We've all been there.
As designers, we regularly have our hearts ripped out of our chest, thrown on the ground and then backed over by a German Automobile. That fabric scheme we "KNOW" is brilliant, gets filed away for FCU - Future Client Use. We re-source a more client-centric light fixture despite swearing up and down that this is the PERFECT fixture, we don't even need to look anymore. Not to mention the client calling to say that our fabulously, designed to the nth detail room is on indefinite hold as the roof just caved in.
I've also gotten in my car and headed out to meet prospective clients who have passed muster enought to warrant a meeting to get there and discover what we "MUST" work with or what we have to ignore or we discover that the budget cup does not in fact, runneth over. This requires a designer's skin to thicken. You have to let it roll off of you even if every nerve in your body is screaming "NOOOOOOOOOOOOOOO. I recently had a lighting saga unfold with a project. I spec'd lights initially that were deemed out of budget. So we went with another more cost effective and funky option that the client loved UP until the point that they were installed. The glass wasn't golden as much as it was YELLOW. We then took a few more months to try and find something new. Dozens of emails back and forth. Trips to shops. More trips including a day where I tagged along. We finally found the perfect set of lights. We ordered them. Guess what they are - yup, the first set of lights that I specified over 6months ago.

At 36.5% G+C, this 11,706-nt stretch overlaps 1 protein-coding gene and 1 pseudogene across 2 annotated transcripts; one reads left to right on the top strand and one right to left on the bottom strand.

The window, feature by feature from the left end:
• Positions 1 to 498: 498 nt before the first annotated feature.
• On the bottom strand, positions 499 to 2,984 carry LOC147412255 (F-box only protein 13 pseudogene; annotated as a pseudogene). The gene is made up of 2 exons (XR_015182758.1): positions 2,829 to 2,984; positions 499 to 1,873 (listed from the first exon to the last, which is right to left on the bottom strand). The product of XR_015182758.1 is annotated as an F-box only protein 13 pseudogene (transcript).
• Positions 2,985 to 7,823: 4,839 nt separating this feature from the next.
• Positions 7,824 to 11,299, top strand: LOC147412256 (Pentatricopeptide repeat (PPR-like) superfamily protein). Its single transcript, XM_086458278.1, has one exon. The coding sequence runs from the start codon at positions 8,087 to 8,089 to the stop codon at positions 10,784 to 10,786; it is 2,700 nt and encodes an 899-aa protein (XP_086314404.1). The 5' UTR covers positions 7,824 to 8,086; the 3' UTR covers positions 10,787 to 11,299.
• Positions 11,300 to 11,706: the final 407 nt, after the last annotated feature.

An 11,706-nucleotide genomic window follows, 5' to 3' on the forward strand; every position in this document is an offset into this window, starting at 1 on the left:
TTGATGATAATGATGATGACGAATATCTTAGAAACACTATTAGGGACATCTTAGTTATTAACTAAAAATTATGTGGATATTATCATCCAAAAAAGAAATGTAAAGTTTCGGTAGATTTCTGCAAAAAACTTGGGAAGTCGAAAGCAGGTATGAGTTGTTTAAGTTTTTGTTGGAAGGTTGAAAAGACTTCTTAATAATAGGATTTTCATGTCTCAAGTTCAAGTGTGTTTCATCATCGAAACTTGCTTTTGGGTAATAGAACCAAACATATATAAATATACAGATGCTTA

Not that I need to say I told you so, but I DO do this for a living. If you go to a doctor because your skin itches and they discover you have a heart valve problem do you say - leave my heart alone and just give me the skin cream? That would be foolish. Why is it any different with design? If you want light and bright and airy - why on earth are you settling with your existing dark and dreary furniture? If you are going to blow out the back half of your house, don't you want the front to match?
I know it can be scary handing over all of the decision to the designer, but if you give them all of the information they require, if you are open and honest with them about your goals and your budget maybe you should let them run with it. You get to approve everything and make key decisions but they will be the ones serving up the choices. They will be using their experience, to drive their selections which includes budget considerations, practical use/wearability and function and previous trial and error (aka first hand experience) to help you make those decisions. Freshening up is one thing but it's rarely enough unless you've already got fabulous design on which to work off of.
There's nothing worse than decorating around a $500, $1000, $2000 mistake. It hurts sometimes to admit this but it's true. Big Picture thinking is where it's at. It's the perfect cure for these Design Disappointments. Hiring a designer and placing your trust in them is a great way to ward off DD from happening from the start. You'll occasionally break your designer's heart but stick to the big vision and they will be forgotten. Hold the course. Tried and True.